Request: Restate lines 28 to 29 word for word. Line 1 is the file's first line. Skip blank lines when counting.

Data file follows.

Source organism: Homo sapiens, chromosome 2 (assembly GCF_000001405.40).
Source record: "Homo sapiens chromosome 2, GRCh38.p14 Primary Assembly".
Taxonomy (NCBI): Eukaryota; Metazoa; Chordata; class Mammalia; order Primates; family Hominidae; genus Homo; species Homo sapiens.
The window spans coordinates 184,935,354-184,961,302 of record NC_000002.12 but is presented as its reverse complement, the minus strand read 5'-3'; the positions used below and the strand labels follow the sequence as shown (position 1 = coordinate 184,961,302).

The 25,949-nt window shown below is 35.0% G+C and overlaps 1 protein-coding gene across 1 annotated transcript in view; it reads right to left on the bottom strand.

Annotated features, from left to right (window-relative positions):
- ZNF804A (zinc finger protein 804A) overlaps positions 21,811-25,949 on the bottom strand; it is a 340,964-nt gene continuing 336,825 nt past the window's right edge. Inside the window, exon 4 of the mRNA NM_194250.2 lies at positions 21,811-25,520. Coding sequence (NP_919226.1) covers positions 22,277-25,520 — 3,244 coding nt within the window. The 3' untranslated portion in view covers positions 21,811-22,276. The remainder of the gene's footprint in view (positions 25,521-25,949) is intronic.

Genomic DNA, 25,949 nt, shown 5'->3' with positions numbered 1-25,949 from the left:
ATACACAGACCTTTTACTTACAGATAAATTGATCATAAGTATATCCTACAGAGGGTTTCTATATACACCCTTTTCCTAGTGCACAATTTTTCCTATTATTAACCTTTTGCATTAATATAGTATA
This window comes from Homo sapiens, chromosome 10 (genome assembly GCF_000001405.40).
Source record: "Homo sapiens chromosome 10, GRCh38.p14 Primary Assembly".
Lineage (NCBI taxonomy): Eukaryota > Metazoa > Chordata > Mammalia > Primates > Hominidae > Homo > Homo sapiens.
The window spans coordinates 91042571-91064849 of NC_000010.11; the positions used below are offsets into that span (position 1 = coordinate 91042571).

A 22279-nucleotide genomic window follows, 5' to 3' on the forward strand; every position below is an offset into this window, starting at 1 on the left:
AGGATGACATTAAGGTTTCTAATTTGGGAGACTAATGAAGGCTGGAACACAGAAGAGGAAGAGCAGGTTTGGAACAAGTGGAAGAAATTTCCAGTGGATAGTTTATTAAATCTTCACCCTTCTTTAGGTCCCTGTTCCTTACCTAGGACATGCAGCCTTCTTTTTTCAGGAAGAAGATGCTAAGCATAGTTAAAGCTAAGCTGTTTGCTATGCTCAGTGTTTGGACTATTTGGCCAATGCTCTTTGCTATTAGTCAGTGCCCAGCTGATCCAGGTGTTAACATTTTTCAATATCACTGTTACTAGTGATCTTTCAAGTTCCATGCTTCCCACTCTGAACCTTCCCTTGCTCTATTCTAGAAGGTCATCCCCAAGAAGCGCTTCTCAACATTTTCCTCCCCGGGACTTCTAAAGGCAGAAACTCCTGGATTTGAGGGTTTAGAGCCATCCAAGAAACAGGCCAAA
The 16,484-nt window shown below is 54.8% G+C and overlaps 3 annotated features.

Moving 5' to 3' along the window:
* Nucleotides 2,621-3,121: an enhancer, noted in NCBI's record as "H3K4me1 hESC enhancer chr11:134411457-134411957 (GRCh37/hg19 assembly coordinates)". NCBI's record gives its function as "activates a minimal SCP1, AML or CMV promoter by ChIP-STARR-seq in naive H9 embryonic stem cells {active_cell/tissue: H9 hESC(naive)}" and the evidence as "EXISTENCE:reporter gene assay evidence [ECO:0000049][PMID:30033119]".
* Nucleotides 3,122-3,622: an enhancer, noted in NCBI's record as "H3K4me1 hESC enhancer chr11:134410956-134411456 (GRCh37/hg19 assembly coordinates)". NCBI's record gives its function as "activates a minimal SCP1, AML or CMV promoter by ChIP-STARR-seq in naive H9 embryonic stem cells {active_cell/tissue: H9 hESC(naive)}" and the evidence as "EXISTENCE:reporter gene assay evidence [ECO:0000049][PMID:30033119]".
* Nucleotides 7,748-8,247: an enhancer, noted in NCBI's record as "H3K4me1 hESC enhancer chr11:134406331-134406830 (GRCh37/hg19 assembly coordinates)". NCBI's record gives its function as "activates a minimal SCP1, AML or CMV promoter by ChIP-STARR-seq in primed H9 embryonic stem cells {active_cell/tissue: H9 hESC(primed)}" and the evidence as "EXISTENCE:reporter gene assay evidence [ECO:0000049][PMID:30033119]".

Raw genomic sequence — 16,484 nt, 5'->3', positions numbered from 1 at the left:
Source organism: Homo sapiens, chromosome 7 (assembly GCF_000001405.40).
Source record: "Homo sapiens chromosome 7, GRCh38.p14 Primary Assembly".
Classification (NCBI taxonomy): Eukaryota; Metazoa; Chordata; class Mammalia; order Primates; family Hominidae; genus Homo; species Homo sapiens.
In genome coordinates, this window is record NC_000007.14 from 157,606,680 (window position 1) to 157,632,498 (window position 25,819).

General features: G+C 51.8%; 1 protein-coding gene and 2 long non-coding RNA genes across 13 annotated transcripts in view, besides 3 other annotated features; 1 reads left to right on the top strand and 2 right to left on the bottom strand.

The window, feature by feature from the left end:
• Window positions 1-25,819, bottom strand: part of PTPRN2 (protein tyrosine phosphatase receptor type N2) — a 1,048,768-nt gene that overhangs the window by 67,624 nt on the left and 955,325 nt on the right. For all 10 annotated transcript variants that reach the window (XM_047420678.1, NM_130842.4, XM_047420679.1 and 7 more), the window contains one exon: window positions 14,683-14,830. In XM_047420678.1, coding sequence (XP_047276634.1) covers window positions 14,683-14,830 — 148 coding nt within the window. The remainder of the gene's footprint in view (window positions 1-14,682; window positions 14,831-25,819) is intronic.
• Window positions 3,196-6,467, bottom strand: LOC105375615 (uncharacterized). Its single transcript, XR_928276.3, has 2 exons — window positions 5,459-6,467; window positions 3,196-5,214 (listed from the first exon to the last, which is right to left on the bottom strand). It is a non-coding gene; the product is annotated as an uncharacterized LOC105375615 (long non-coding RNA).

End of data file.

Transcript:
• Window positions 1-25,819, bottom strand: part of PTPRN2 (protein tyrosine phosphatase receptor type N2) — a 1,048,768-nt gene that overhangs the window by 67,624 nt on the left and 955,325 nt on the right. For all 10 annotated transcript variants that reach the window (XM_047420678.1, NM_130842.4, XM_047420679.1 and 7 more), the window contains one exon: window positions 14,683-14,830. In XM_047420678.1, coding sequence (XP_047276634.1) covers window positions 14,683-14,830 — 148 coding nt within the window. The remainder of the gene's footprint in view (window positions 1-14,682; window positions 14,831-25,819) is intronic.
• Window positions 3,196-6,467, bottom strand: LOC105375615 (uncharacterized). Its single transcript, XR_928276.3, has 2 exons — window positions 5,459-6,467; window positions 3,196-5,214 (listed from the first exon to the last, which is right to left on the bottom strand). It is a non-coding gene; the product is annotated as an uncharacterized LOC105375615 (long non-coding RNA).